We’ve often heard or used the phrase, “Dead-end job.” Whereby, we are referring to an occupation that has no future; no room for growth or lateral movement. Stairs that lead to nowhere are a lot like that. A normal flight of stairs are meant to take us from one level of a building to the next. This past weekend, after cutting and placing stringers for the Spiritual Retreat in place, and then setting the treads down, I sat at the top of the newly erected staircase and looked out at the vast, empty space that awaited on the second floor. My thoughts reflected back to when I had harvested the trees on this very spot a year ago. The stringers from which the stairs are made came from one of those tall pines, some of which still stand tall nearby. That was just one step of many to get to this point. There have been buckets of sweat, copious amounts of blood, and many a restless night’s sleep due to pain between then and now. For the moment, there is no money for flooring for either the lower or upper levels. The wood that had been cut has mostly been used or will be used on other framing aspects. It does not bother me for I know that in time, He will provide. Therefore, my perch only afforded me a vantage point of “What Could Be.”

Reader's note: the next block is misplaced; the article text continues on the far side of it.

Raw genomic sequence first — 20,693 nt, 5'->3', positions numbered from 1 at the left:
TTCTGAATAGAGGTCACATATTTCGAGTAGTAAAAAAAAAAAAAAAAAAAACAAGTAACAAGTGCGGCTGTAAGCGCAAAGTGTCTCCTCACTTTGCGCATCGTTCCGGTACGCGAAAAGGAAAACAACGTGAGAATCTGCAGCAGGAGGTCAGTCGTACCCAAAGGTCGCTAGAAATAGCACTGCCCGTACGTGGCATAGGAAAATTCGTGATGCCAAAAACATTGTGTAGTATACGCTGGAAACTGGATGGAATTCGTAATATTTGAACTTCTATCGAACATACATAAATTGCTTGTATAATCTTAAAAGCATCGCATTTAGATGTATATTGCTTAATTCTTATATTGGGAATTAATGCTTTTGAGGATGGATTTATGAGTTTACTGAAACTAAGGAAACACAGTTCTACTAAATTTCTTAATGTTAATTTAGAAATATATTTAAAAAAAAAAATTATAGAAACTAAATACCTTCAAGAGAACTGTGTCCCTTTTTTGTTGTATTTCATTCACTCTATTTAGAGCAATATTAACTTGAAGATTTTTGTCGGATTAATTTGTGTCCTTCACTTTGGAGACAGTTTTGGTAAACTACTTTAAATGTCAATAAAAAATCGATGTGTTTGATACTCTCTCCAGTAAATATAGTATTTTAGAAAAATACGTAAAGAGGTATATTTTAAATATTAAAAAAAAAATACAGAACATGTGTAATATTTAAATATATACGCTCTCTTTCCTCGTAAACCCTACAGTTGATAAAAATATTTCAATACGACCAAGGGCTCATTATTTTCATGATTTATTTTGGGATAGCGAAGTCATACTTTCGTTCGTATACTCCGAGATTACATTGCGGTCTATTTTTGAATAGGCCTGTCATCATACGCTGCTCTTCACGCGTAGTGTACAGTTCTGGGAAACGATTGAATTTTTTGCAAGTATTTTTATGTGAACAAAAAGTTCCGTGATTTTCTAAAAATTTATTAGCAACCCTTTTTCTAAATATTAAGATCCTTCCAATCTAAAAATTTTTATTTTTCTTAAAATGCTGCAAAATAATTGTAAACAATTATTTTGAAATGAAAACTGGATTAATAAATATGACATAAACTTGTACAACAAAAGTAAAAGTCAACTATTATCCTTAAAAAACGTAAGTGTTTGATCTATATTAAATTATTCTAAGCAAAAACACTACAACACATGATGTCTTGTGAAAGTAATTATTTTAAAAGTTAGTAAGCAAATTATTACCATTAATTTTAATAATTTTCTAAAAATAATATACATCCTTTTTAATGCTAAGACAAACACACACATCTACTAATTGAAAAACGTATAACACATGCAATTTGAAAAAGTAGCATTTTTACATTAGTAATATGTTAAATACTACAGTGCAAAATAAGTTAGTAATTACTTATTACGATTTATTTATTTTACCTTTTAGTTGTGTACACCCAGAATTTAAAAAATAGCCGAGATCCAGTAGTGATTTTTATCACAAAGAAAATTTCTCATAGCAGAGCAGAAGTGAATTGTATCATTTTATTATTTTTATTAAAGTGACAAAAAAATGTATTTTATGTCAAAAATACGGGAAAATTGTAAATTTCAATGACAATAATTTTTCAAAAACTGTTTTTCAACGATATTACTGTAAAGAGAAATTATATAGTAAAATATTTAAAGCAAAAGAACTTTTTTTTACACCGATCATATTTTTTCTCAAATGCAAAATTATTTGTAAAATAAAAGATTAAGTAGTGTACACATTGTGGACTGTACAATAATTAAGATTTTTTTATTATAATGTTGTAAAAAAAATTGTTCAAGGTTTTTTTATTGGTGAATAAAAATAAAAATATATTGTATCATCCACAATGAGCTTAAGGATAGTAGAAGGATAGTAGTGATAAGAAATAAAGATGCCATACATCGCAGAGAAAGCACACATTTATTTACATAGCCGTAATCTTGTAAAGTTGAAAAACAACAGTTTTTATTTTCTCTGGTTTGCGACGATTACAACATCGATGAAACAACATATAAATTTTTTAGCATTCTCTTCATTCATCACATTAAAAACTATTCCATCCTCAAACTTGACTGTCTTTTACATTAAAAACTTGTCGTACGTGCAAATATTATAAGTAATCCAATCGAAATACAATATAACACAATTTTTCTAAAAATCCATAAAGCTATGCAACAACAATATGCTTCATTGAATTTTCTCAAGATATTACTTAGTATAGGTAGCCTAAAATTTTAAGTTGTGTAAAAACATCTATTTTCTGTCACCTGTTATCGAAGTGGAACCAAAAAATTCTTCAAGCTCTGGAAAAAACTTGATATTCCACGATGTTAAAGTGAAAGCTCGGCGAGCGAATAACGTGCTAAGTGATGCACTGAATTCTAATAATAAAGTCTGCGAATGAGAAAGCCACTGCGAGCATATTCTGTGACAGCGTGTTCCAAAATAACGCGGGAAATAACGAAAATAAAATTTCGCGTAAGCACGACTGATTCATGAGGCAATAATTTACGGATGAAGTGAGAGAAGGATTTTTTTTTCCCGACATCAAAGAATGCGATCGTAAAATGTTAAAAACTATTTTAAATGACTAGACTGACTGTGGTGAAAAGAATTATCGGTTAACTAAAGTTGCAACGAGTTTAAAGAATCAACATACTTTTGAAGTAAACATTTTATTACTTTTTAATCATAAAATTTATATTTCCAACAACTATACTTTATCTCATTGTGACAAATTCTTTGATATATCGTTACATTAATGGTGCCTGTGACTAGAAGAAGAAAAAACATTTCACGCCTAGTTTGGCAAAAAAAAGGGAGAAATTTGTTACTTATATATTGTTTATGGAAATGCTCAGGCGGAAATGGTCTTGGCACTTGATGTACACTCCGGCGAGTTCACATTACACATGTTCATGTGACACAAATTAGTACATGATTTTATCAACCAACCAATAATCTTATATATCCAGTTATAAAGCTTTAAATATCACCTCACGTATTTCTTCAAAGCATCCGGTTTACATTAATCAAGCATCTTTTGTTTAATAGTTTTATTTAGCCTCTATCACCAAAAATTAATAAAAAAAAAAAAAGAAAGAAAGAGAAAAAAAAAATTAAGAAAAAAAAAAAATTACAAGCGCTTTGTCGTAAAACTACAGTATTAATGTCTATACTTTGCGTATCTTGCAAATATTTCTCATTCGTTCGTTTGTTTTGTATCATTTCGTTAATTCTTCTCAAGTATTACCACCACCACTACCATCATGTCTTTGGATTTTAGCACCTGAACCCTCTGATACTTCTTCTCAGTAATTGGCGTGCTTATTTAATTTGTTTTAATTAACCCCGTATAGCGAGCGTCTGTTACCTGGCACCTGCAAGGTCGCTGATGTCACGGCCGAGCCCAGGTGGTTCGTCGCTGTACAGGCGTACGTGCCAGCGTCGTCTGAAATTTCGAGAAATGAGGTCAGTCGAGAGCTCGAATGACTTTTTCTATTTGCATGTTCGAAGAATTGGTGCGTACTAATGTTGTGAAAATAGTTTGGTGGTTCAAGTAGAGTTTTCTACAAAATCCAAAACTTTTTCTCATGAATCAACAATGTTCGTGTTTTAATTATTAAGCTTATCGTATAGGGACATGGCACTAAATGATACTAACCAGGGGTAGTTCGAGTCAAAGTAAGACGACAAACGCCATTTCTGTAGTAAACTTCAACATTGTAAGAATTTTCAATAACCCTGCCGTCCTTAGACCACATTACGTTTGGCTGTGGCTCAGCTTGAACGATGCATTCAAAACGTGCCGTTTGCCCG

Sitting at a desk behind stacks of papers to grade or bent over working on the engine of a car as sweat pours into our eyes stinging our vision, we often find ourselves asking the question, “Is this all there is in life?” Or perhaps another, “Where can we go from here?” Likewise, our spiritual life can come to a similar crossroads. All our lives we have spent laboring to build a comfortable world around us; acquiring material wealth, pleasant homes, fancy cars, all to find in the end, we often need very little of all that we have spent a lifetime to amass. In time of solitude, we are often left in moments of recollection, finding that memories are probably the most cherished possession we own. When we look back, we cannot see where we are going. In reflection, we find ourselves sorrowed in that moment. To look back is to see only where we’ve been, not where we are headed, there is a sense of loss; a passing of time that we cannot recover.
Time; once it is gone, it is gone forever.